," writes the U-T's Jim Sweeney.
"Just days ago, state Sen. Darrell Steinberg, the incoming leader of the Senate, said he planned to push ahead with his legislation despite broad opposition from the state's powerful gaming tribes.
"Yesterday, Steinberg reconsidered after concluding that a favorable lower court ruling protects bingo machines that generate more than $100,000 a year for a local charity, WIND Youth Services, that asked him to carry the bill.
"'The WIND folks came to us awhile ago and said they felt the preliminary court order was fine for them,' said Jim Evans
, a Steinberg spokesman. 'But we needed to see that. After seeing it, we feel they're going to be able to do what they have been doing under the law.'
"The bill, SB 1626, would have legalized electronic bingo cards, like those used in some versions of bingo machines. The measure was scheduled for its first committee hearing Tuesday."
"State lawmakers on Thursday said California needs better long-term supervision of sex offenders
after an audit raised concerns that some may be living in homes used for child day care and foster care," reports the AP.
"The audit found that the addresses of 49 registered sex offenders matched those of 46 child care facilities throughout the state.
"The state Department of Social Services has suspended licenses for nine of the homes. Officials said there is no immediate indication that any children were abused.
"Nevertheless, the report angered the lawmakers who requested the audit, Assembly members Anthony Adams
, R-Monrovia, and Fiona Ma
, D-San Francisco.
"'My biggest concern right now is the number of sex offenders that are in child care facilities,' Ma said during a Capitol news conference. 'Parents who go to work, drop off their kids in the morning, pick them up, should not have to worry about the safety of their children.'"
"A statewide commission reported Thursday that many California counties have cut their spending for impoverished criminal defendants by providing them lawyers whose representation fails to meet constitutional standards
," writes Karen de Sa in the Merc News.
"Counties are increasingly hiring legal firms that offer cut-rate representation by failing to spend money on investigators or experts that are needed for adequate defense, said the report issued by the California Commission on the Fair Administration of Justice, created to examine ways to guard against wrongful convictions.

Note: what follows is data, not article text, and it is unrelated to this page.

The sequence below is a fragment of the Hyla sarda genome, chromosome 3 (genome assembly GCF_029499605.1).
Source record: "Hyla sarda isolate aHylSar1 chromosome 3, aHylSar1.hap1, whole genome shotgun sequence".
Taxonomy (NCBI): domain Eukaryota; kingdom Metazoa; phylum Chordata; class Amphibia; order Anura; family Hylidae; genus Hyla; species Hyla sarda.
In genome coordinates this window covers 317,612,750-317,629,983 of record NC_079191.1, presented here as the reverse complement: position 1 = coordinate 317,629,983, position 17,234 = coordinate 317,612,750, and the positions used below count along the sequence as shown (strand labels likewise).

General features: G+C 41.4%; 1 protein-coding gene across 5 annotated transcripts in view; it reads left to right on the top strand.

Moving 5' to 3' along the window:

"'This is like a cancer within the system of providing indigent defense, and it's spreading,' said Gerald Uelmen
, executive director of the so-called Fair Commission, calling the spread of low-bid, flat-fee private firms "a race to the bottom."
"The commission's report focuses on criminal cases, where the U.S. Supreme Court has long held that impoverished defendants are entitled under the Constitution to effective representation of attorneys in the preparation as well as trial phase of the case."
"A Russian electrician slept off a night's drinking with a long knife stuck in his back
and didn't notice until his wife spotted it in the kitchen the next day, Russia's Komsomolskaya Pravda paper reported on Thursday,"
, 53, was rushed to hospital in the northern city of Vologda, but the 15-centimetre (six-inch) knife had not damaged any vital organs.
"His wife saw the handle of the knife sticking out as her husband bent down to get some breakfast from the fridge, the newspaper reported.
"Although Lyalin played down the injury, local prosecutors are not treating the incident as a joke and are initiating a case against Lyalin's drinking partner. He could face eight years in jail, the paper reported."